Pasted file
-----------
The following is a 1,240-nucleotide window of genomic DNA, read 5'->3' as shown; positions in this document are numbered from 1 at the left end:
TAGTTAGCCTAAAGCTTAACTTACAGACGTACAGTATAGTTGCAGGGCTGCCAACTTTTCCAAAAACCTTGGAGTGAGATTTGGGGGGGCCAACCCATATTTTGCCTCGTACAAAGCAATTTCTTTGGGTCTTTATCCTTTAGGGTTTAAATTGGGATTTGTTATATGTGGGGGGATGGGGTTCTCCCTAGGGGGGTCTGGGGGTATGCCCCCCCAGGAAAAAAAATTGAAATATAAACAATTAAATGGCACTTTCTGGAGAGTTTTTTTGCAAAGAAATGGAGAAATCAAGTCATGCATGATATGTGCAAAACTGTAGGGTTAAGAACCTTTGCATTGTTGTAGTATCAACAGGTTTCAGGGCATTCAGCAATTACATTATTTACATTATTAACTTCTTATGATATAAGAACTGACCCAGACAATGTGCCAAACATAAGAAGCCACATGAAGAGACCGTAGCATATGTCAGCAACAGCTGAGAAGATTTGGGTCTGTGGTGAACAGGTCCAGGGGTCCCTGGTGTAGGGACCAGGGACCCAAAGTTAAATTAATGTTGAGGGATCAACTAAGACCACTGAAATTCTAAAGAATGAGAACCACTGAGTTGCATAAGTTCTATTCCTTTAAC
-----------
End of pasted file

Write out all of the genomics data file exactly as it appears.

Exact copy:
The following is a 1,240-nucleotide window of genomic DNA, read 5'->3' as shown; positions in this document are numbered from 1 at the left end:
TAGTTAGCCTAAAGCTTAACTTACAGACGTACAGTATAGTTGCAGGGCTGCCAACTTTTCCAAAAACCTTGGAGTGAGATTTGGGGGGGCCAACCCATATTTTGCCTCGTACAAAGCAATTTCTTTGGGTCTTTATCCTTTAGGGTTTAAATTGGGATTTGTTATATGTGGGGGGATGGGGTTCTCCCTAGGGGGGTCTGGGGGTATGCCCCCCCAGGAAAAAAAATTGAAATATAAACAATTAAATGGCACTTTCTGGAGAGTTTTTTTGCAAAGAAATGGAGAAATCAAGTCATGCATGATATGTGCAAAACTGTAGGGTTAAGAACCTTTGCATTGTTGTAGTATCAACAGGTTTCAGGGCATTCAGCAATTACATTATTTACATTATTAACTTCTTATGATATAAGAACTGACCCAGACAATGTGCCAAACATAAGAAGCCACATGAAGAGACCGTAGCATATGTCAGCAACAGCTGAGAAGATTTGGGTCTGTGGTGAACAGGTCCAGGGGTCCCTGGTGTAGGGACCAGGGACCCAAAGTTAAATTAATGTTGAGGGATCAACTAAGACCACTGAAATTCTAAAGAATGAGAACCACTGAGTTGCATAAGTTCTATTCCTTTAAC